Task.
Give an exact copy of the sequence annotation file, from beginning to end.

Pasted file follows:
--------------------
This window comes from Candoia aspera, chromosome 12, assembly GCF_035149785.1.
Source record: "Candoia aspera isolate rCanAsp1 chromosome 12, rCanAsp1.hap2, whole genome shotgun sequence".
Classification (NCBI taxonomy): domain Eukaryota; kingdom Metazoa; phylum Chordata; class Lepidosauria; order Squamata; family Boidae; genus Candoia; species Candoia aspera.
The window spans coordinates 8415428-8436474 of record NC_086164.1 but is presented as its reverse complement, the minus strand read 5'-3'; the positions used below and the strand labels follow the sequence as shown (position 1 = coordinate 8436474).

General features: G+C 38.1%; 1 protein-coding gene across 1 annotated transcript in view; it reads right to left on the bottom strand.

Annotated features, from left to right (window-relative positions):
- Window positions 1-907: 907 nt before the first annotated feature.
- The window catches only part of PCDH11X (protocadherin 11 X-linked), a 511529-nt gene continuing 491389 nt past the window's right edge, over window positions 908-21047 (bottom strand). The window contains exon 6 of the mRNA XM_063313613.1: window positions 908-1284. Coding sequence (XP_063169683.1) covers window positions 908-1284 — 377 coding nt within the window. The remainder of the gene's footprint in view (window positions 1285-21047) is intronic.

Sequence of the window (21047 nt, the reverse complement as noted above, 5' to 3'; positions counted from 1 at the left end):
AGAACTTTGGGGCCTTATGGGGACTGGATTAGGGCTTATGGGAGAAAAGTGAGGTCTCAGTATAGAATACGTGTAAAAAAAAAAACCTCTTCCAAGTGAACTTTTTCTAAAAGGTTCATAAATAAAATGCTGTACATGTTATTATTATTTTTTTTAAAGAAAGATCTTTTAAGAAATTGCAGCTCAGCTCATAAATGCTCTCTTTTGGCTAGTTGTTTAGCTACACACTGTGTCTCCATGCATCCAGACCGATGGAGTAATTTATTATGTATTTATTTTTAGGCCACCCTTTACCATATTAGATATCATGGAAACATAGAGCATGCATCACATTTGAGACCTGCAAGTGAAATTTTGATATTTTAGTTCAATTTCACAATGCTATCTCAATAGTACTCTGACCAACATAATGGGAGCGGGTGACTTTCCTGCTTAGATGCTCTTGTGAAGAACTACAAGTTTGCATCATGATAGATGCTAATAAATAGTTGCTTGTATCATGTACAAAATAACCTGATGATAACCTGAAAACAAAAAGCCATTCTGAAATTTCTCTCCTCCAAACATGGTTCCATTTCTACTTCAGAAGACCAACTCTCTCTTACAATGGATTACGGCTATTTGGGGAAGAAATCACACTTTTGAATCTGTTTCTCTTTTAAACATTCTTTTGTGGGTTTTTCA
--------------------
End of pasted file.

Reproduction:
This window comes from Candoia aspera, chromosome 12, assembly GCF_035149785.1.
Source record: "Candoia aspera isolate rCanAsp1 chromosome 12, rCanAsp1.hap2, whole genome shotgun sequence".
Classification (NCBI taxonomy): domain Eukaryota; kingdom Metazoa; phylum Chordata; class Lepidosauria; order Squamata; family Boidae; genus Candoia; species Candoia aspera.
The window spans coordinates 8415428-8436474 of record NC_086164.1 but is presented as its reverse complement, the minus strand read 5'-3'; the positions used below and the strand labels follow the sequence as shown (position 1 = coordinate 8436474).

General features: G+C 38.1%; 1 protein-coding gene across 1 annotated transcript in view; it reads right to left on the bottom strand.

Annotated features, from left to right (window-relative positions):
- Window positions 1-907: 907 nt before the first annotated feature.
- The window catches only part of PCDH11X (protocadherin 11 X-linked), a 511529-nt gene continuing 491389 nt past the window's right edge, over window positions 908-21047 (bottom strand). The window contains exon 6 of the mRNA XM_063313613.1: window positions 908-1284. Coding sequence (XP_063169683.1) covers window positions 908-1284 — 377 coding nt within the window. The remainder of the gene's footprint in view (window positions 1285-21047) is intronic.

Sequence of the window (21047 nt, the reverse complement as noted above, 5' to 3'; positions counted from 1 at the left end):
AGAACTTTGGGGCCTTATGGGGACTGGATTAGGGCTTATGGGAGAAAAGTGAGGTCTCAGTATAGAATACGTGTAAAAAAAAAAACCTCTTCCAAGTGAACTTTTTCTAAAAGGTTCATAAATAAAATGCTGTACATGTTATTATTATTTTTTTTAAAGAAAGATCTTTTAAGAAATTGCAGCTCAGCTCATAAATGCTCTCTTTTGGCTAGTTGTTTAGCTACACACTGTGTCTCCATGCATCCAGACCGATGGAGTAATTTATTATGTATTTATTTTTAGGCCACCCTTTACCATATTAGATATCATGGAAACATAGAGCATGCATCACATTTGAGACCTGCAAGTGAAATTTTGATATTTTAGTTCAATTTCACAATGCTATCTCAATAGTACTCTGACCAACATAATGGGAGCGGGTGACTTTCCTGCTTAGATGCTCTTGTGAAGAACTACAAGTTTGCATCATGATAGATGCTAATAAATAGTTGCTTGTATCATGTACAAAATAACCTGATGATAACCTGAAAACAAAAAGCCATTCTGAAATTTCTCTCCTCCAAACATGGTTCCATTTCTACTTCAGAAGACCAACTCTCTCTTACAATGGATTACGGCTATTTGGGGAAGAAATCACACTTTTGAATCTGTTTCTCTTTTAAACATTCTTTTGTGGGTTTTTCA